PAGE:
And of course you don’t necessarily need a computer: you can now access services from many mobile phones.
Even if decision-makers are not listening to you, somebody will be: and so your message starts gaining momentum. Therefore simply using popular tools to voice opinions, make a noise and suggest solutions is, these days, not a bad place to start.
However, at the Citizenship Foundation we believe that effective civic engagement – or more specifically, effective citizenship – requires critical reflection by all involved; not simply the release and management of data by one party and the voicing of opinions by another.
The tools mentioned here are themselves not enough. They do exactly what they are intended to do, and usually do it very well. It’s just that in order for them to be part of an arsenal for effective, informed and responsible citizenship, they need extra layers of context.
Mashing together government data may provide some new insights but it also results in a whole load of new questions. For example, Mapumental promises to be a great tool for finding areas to live based on your salary. But it’s not its job to then encourage you to think about other social and ethical concerns, such as ‘if we all move to the nicest parts we can afford, what impact will that have on other places?’. And indeed it shouldn’t be its job to do that: imagine how unwieldy a tool it would become if it tried to address all the potential social issues stemming from its presentation of data.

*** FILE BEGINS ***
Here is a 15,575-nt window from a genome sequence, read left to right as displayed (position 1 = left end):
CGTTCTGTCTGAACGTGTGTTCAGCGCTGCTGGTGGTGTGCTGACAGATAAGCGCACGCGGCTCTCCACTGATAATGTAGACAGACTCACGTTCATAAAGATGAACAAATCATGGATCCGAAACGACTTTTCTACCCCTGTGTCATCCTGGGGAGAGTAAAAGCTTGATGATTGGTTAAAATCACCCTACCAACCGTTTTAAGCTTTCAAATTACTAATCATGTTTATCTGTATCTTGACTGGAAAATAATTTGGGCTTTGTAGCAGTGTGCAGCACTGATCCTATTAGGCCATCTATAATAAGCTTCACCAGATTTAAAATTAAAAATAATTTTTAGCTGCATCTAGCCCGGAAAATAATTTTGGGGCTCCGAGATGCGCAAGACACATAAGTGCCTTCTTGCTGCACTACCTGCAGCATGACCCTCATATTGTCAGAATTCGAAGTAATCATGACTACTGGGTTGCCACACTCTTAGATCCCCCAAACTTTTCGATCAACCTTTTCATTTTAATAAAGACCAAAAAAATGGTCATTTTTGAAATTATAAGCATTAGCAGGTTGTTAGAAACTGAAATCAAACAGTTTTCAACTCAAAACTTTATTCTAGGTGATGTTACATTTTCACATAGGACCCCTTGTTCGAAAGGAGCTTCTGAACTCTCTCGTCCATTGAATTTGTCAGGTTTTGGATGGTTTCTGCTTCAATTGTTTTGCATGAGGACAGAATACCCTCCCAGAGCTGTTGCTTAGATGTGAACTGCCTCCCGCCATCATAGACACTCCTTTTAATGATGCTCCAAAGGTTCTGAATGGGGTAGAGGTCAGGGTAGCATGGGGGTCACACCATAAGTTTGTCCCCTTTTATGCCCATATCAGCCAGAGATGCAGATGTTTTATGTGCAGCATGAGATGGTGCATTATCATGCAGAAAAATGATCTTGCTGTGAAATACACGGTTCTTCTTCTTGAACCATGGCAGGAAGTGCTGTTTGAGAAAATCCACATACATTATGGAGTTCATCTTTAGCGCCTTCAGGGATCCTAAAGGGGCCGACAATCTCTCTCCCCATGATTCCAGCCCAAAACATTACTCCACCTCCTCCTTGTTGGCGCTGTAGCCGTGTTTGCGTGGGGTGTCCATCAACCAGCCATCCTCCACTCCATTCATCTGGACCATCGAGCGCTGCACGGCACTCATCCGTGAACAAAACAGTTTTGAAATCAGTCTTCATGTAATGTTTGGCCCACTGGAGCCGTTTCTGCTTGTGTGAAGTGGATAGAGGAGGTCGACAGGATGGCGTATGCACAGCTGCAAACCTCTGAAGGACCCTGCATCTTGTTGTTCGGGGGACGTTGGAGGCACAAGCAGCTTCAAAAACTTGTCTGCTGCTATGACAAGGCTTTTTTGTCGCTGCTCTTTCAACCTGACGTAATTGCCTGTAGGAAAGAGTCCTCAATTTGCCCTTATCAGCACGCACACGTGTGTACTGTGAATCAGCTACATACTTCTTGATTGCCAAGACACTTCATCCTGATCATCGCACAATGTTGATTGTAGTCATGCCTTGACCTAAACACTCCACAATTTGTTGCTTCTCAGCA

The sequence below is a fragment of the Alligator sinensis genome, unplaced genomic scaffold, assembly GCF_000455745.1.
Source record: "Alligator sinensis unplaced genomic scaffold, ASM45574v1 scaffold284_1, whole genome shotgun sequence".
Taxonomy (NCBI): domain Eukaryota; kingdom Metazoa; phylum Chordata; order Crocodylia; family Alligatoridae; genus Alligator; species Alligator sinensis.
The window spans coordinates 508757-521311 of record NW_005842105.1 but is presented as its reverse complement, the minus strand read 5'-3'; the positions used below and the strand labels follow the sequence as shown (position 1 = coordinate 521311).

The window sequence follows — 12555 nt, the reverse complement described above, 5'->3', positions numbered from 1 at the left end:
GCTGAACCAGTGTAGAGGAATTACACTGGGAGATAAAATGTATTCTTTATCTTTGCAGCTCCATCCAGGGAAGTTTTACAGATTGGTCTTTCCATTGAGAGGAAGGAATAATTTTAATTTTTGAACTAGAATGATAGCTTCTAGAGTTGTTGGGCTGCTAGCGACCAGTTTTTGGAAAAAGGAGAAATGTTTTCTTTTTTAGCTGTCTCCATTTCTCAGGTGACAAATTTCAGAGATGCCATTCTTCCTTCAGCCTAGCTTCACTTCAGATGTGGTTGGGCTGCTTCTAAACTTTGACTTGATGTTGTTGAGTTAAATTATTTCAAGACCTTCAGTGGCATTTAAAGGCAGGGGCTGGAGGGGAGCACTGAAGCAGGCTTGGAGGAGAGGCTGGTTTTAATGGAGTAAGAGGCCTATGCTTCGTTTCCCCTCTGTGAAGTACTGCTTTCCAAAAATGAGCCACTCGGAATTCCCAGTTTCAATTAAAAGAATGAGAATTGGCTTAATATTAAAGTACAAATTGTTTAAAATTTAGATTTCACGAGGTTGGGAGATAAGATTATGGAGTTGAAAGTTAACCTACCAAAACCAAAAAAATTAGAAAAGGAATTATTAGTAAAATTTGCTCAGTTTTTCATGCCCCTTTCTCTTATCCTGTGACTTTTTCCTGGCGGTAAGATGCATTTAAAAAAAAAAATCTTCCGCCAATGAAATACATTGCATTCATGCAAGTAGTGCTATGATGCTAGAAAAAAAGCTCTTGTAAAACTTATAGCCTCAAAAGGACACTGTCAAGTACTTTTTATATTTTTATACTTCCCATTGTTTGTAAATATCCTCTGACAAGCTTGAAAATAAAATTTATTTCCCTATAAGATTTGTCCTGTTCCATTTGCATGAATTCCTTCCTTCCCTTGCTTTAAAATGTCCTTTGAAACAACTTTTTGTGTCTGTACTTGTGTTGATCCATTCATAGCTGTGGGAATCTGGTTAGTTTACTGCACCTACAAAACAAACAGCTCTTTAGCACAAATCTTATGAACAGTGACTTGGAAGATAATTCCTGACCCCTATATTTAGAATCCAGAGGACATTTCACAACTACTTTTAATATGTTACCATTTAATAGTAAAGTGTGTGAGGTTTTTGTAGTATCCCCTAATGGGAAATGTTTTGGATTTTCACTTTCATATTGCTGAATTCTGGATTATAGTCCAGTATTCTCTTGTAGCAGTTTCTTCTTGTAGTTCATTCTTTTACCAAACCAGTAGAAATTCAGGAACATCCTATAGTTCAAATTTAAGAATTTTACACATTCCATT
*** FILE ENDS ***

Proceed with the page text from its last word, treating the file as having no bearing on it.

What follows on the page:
So if it’s not up to Mapumental and other tools to prompt that sort of questioning, whose job is it? And whose job is it to encourage users of the tools listed above to engage critically, rather than just use them to assert their rights, hold people to account, or provide excuses for not addressing an issue?
Unfortunately it’s not as easy as allocating ‘the job’ to someone or to a group of someones. It’s rather down to all of us using those tools – members of the public and decision-makers alike – to do so with a keenness for rigorous, informed and effective debate.
At the Citizenship Foundation we are grappling with the question of how to encourage that. How do we affect this type of social change? Certainly schools and teachers can – and do – play a significant part: especially when they put effort into teaching citizenship education, by helping young people develop the skills they need to be confident, critical citizens. But schools can’t do it all.
Recently there has been heightened interest in online civic engagement: in addition to data.gov.uk the government has released its vision for a ‘Digital Britain‘, and Twitter keeps cropping up in news stories for its effectiveness to enable influential uprisings (such as to force Trafigura into abonding their injunction against The Guardian). The climate is currently ideal for exploring the potential of the internet for civic dialogue, and we should be making the most of it.
We’ll probably never be able to get every person online and using these tools to extend their engagement beyond self-interest. But by seeking to meet this challenge we hope to encourage more people to use the tools as a starting point for meaningful civic engagement.
This post was commissioned by BCS (The Chartered Institute for IT) for their Savvy Citizens website.